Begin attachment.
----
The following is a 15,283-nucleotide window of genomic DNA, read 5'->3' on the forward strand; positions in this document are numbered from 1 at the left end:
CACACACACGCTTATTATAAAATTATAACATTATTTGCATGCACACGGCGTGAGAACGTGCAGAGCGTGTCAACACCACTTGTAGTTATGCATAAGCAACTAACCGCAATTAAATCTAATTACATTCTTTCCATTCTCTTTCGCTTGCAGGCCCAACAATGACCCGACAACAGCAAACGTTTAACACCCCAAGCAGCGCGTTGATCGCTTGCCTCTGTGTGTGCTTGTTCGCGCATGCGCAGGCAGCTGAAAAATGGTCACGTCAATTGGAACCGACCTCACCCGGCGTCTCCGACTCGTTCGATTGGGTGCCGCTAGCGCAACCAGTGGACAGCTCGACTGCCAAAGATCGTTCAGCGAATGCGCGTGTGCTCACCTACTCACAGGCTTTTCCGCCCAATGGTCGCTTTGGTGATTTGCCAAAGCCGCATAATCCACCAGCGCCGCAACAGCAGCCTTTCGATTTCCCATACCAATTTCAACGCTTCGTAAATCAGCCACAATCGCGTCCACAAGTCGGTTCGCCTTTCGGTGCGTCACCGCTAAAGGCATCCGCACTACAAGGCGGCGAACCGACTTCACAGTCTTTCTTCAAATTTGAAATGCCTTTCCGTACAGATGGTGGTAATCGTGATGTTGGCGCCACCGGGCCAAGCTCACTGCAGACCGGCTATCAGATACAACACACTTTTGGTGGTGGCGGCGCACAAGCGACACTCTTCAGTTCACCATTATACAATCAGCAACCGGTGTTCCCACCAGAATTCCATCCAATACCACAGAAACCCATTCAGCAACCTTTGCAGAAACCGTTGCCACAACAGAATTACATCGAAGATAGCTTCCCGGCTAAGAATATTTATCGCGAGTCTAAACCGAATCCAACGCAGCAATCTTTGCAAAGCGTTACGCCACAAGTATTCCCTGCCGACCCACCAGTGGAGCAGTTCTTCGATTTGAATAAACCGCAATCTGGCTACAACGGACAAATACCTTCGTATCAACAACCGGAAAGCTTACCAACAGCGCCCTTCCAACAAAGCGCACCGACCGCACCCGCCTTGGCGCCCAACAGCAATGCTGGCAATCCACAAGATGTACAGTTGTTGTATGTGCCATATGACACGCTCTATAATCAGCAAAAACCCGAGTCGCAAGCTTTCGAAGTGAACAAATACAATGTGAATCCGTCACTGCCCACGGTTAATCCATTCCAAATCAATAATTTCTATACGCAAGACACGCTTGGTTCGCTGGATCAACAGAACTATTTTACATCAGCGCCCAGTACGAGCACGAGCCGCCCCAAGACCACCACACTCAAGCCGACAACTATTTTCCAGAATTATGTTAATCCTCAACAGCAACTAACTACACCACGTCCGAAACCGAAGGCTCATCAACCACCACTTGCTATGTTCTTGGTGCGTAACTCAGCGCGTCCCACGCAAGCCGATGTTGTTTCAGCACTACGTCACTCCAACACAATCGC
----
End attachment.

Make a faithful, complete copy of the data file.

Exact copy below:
The following is a 15,283-nucleotide window of genomic DNA, read 5'->3' on the forward strand; positions in this document are numbered from 1 at the left end:
CACACACACGCTTATTATAAAATTATAACATTATTTGCATGCACACGGCGTGAGAACGTGCAGAGCGTGTCAACACCACTTGTAGTTATGCATAAGCAACTAACCGCAATTAAATCTAATTACATTCTTTCCATTCTCTTTCGCTTGCAGGCCCAACAATGACCCGACAACAGCAAACGTTTAACACCCCAAGCAGCGCGTTGATCGCTTGCCTCTGTGTGTGCTTGTTCGCGCATGCGCAGGCAGCTGAAAAATGGTCACGTCAATTGGAACCGACCTCACCCGGCGTCTCCGACTCGTTCGATTGGGTGCCGCTAGCGCAACCAGTGGACAGCTCGACTGCCAAAGATCGTTCAGCGAATGCGCGTGTGCTCACCTACTCACAGGCTTTTCCGCCCAATGGTCGCTTTGGTGATTTGCCAAAGCCGCATAATCCACCAGCGCCGCAACAGCAGCCTTTCGATTTCCCATACCAATTTCAACGCTTCGTAAATCAGCCACAATCGCGTCCACAAGTCGGTTCGCCTTTCGGTGCGTCACCGCTAAAGGCATCCGCACTACAAGGCGGCGAACCGACTTCACAGTCTTTCTTCAAATTTGAAATGCCTTTCCGTACAGATGGTGGTAATCGTGATGTTGGCGCCACCGGGCCAAGCTCACTGCAGACCGGCTATCAGATACAACACACTTTTGGTGGTGGCGGCGCACAAGCGACACTCTTCAGTTCACCATTATACAATCAGCAACCGGTGTTCCCACCAGAATTCCATCCAATACCACAGAAACCCATTCAGCAACCTTTGCAGAAACCGTTGCCACAACAGAATTACATCGAAGATAGCTTCCCGGCTAAGAATATTTATCGCGAGTCTAAACCGAATCCAACGCAGCAATCTTTGCAAAGCGTTACGCCACAAGTATTCCCTGCCGACCCACCAGTGGAGCAGTTCTTCGATTTGAATAAACCGCAATCTGGCTACAACGGACAAATACCTTCGTATCAACAACCGGAAAGCTTACCAACAGCGCCCTTCCAACAAAGCGCACCGACCGCACCCGCCTTGGCGCCCAACAGCAATGCTGGCAATCCACAAGATGTACAGTTGTTGTATGTGCCATATGACACGCTCTATAATCAGCAAAAACCCGAGTCGCAAGCTTTCGAAGTGAACAAATACAATGTGAATCCGTCACTGCCCACGGTTAATCCATTCCAAATCAATAATTTCTATACGCAAGACACGCTTGGTTCGCTGGATCAACAGAACTATTTTACATCAGCGCCCAGTACGAGCACGAGCCGCCCCAAGACCACCACACTCAAGCCGACAACTATTTTCCAGAATTATGTTAATCCTCAACAGCAACTAACTACACCACGTCCGAAACCGAAGGCTCATCAACCACCACTTGCTATGTTCTTGGTGCGTAACTCAGCGCGTCCCACGCAAGCCGATGTTGTTTCAGCACTACGTCACTCCAACACAATCGC